Artificial Sweeteners

Artificial Sweeteners

What Are Artificial Sweeteners?

Artificial sweeteners, also known as non-nutritive sweeteners, are sugar substitutes with little to no calories and much stronger sweetness compared to simple sugar.1 Artificial sweeteners can often be found in baked goods, soft drinks, candies, canned foods, and other foods and beverages often labeled as “diet” or “sugar-free”.2 

There are currently 6 types of artificial sweeteners approved by the U.S. Food and Drug Administration for use in food products:

  • Saccharin
  • Aspartame
  • Acesulfame Potassium (Ace-K)
  • Sucralose
  • Neotame
  • Advantame

Are There Benefits to Artificial Sweeteners?

Artificial sweeteners have been an interest to the public as they promise the sweetness of sugar without its calories.3 They can be used to enhance both taste and texture. Consumers found artificial sweeteners to potentially be helpful in reducing caloric intake, losing weight, and reducing sugar consumption.4 However, more recent research is showing that the previously believed benefits of artificial sweeteners may not be true. 

Are Artificial Sweeteners Good for Metabolic Health?

The World Health Organization (WHO) recently issued a new guideline recommending against the use of artificial sweeteners to control body weight or to reduce risk of diseases.5 This review comes after examining evidence showing that artificial sweeteners are not beneficial in losing weight but that its long-term consumption may actually increase body mass index as well as the risk of type 2 diabetes mellitus (T2DM) and heart disease.

Recent meta-analyses are finding that consumption of artificially sweetened beverages is also linked to increased risk of metabolic syndrome.6,7 Metabolic syndrome is characterized by high blood pressure, high blood glucose levels, abdominal obesity, high triglyceride levels, and low high-density-lipoprotein (HDL) cholesterol levels and is known to be associated with T2DM and other health problems.8,9 

Are Artificial Sweeteners Good for Heart Health?

Consistent with WHO’s recommendation, recent studies show that artificial sweeteners may not be good for heart health.1,10 A 2022 research study concluded that consuming more artificial sweeteners is associated with increased risk of cardiovascular disease (CVD).11 Certain types of artificial sweeteners were associated with cerebrovascular disease (ie, conditions that affect blood flow to the brain) and coronary heart disease (ie, conditions that affect blood flow to the heart). Although the mechanisms are still being studied, artificial sweeteners may be associated with weight gain, metabolic syndrome, and vascular dysfunction, which may explain the relationship between artificial sweeteners and heart disease.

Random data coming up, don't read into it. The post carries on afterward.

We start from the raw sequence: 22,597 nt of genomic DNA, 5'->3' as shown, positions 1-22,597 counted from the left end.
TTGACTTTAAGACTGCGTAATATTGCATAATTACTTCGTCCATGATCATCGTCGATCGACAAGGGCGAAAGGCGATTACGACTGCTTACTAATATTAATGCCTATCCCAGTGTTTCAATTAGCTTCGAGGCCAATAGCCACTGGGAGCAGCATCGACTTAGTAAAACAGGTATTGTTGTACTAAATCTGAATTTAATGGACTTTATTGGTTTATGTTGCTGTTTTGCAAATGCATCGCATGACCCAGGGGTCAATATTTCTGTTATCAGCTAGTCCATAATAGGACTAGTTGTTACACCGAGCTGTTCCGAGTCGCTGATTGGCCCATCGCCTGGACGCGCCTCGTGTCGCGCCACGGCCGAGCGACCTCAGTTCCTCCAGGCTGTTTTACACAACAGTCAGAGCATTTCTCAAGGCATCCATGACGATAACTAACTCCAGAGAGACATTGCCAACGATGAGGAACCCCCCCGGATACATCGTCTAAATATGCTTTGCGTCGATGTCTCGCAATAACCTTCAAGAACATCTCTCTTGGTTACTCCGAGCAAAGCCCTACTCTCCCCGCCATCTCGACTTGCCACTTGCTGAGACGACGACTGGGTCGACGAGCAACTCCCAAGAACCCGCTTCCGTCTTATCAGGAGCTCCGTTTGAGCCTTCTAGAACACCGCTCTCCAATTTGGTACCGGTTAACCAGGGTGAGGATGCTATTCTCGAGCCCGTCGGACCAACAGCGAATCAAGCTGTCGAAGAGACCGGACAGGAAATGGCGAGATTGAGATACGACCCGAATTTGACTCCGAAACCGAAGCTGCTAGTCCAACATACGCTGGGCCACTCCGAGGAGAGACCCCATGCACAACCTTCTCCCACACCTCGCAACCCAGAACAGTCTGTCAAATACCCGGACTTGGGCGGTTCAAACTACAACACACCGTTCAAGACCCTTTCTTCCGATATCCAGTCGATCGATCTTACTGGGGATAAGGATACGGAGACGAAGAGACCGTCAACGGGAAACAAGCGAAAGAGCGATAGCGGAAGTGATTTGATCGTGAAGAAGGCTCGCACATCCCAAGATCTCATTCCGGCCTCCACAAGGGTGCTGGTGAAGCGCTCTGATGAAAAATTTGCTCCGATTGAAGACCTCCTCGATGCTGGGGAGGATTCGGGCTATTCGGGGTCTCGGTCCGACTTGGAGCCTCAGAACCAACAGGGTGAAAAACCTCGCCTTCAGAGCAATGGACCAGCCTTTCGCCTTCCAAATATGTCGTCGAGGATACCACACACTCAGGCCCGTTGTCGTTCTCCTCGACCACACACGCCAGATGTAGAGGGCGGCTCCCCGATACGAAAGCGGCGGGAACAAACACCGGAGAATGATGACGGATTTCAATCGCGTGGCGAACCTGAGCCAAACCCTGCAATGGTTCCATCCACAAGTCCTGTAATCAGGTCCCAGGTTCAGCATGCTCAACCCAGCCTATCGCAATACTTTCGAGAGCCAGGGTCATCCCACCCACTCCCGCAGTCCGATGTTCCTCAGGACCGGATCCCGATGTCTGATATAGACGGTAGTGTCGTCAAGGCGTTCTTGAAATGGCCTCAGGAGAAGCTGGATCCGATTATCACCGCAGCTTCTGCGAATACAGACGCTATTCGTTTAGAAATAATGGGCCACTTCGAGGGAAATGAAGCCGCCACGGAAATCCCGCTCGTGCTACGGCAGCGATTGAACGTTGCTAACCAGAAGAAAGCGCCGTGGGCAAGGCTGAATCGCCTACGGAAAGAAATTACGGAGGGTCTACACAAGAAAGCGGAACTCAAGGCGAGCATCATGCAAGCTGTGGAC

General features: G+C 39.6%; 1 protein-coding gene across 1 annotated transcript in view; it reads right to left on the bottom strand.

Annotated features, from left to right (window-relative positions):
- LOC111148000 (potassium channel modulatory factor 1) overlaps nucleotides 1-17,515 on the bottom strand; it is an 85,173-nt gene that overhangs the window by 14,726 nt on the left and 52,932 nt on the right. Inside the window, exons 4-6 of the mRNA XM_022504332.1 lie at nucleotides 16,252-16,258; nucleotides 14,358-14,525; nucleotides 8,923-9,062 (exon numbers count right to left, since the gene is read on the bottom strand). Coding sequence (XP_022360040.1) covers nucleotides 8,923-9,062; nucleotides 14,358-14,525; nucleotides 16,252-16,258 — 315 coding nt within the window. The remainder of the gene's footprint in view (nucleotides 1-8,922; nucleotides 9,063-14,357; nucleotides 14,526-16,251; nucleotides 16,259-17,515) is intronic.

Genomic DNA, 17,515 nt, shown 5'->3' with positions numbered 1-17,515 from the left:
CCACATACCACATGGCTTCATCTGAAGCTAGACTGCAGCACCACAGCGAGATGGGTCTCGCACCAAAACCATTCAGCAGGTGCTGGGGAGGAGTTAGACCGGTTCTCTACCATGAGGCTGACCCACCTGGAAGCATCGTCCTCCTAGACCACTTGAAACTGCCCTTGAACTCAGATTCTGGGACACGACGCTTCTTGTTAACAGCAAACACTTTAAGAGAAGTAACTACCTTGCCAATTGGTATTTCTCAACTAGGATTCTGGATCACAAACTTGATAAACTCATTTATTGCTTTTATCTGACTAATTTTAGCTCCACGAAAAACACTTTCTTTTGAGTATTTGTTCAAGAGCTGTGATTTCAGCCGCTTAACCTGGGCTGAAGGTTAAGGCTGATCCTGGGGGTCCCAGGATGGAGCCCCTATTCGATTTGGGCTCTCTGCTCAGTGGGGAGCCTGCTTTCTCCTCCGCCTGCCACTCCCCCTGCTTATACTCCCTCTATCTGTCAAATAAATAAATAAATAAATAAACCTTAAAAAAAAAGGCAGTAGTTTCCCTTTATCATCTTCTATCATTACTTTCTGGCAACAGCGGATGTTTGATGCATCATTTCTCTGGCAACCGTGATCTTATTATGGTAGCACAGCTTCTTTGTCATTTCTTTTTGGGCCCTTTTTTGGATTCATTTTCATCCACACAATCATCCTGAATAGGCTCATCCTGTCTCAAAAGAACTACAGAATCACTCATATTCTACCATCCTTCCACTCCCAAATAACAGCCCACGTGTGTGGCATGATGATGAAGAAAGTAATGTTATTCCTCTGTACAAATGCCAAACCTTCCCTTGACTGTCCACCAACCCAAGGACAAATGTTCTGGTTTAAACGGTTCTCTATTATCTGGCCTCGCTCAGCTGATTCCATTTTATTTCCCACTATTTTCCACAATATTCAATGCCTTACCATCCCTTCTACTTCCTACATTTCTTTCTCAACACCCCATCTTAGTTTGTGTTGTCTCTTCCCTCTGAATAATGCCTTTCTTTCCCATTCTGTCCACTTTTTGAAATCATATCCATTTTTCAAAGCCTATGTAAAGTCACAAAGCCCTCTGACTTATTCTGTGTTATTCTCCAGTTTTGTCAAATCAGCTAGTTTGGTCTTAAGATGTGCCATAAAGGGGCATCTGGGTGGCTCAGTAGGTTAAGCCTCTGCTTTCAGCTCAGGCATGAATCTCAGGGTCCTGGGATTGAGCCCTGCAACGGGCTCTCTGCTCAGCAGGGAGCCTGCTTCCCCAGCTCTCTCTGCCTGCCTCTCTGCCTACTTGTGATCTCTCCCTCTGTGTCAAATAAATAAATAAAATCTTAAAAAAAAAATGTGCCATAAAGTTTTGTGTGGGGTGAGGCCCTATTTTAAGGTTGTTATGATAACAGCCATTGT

1. Iizuka K. Is the Use of Artificial Sweeteners Beneficial for Patients with Diabetes Mellitus? The Advantages and Disadvantages of Artificial Sweeteners. Nutrients. 2022;14(21):4446. doi:10.3390/nu14214446
2. Nutrition C for FS and A. High-Intensity Sweeteners. FDA. Published online February 20, 2020. Accessed May 31, 2023.
3. Liauchonak I, Qorri B, Dawoud F, Riat Y, Szewczuk MR. Non-Nutritive Sweeteners and Their Implications on the Development of Metabolic Syndrome. Nutrients. 2019;11(3):644. doi:10.3390/nu11030644
4. Gardner C, Wylie-Rosett J, Gidding SS, et al. Nonnutritive Sweeteners: Current Use and Health Perspectives: A Scientific Statement from the American Heart Association and the American Diabetes Association. Diabetes Care. 2012;35(8):1798-1808. doi:10.2337/dc12-9002
5. WHO advises not to use non-sugar sweeteners for weight control in newly released guideline. Accessed May 31, 2023.
6. Narain A, Kwok CS, Mamas MA. Soft Drink Intake and the Risk of Metabolic Syndrome: A Systematic Review and Meta-Analysis. Int J Clin Pract. 2017;71(2):e12927. doi:10.1111/ijcp.12927
7. Zhang X, Li X, Liu L, et al. Dose–Response Association Between Sugar- and Artificially Sweetened Beverage Consumption and the Risk of Metabolic Syndrome: A Meta-Analysis of Population-Based Epidemiological Studies. Public Health Nutr. 24(12):3892-3904. doi:10.1017/S1368980020003614
8. Shin J, Lee J, Lim S, et al. Metabolic Syndrome as a Predictor of Type 2 Diabetes, and Its Clinical Interpretations and Usefulness. J Diabetes Investig. 2013;4(4):334-343. doi:10.1111/jdi.12075
9. About Metabolic Syndrome. Accessed April 12, 2022.
10. Azad MB, Abou-Setta AM, Chauhan BF, et al. Nonnutritive Sweeteners and Cardiometabolic Health: A Systematic Review and Meta-Analysis of Randomized Controlled Trials and Prospective Cohort Studies. Can Med Assoc J. 2017;189(28):E929-E939. doi:10.1503/cmaj.161390
11. Debras C, Chazelas E, Sellem L, et al. Artificial Sweeteners and Risk of Cardiovascular Diseases: Results from the Prospective Nutrinet-Santé Cohort. BMJ. 2022;378:e071204. doi:10.1136/bmj-2022-071204 /p>



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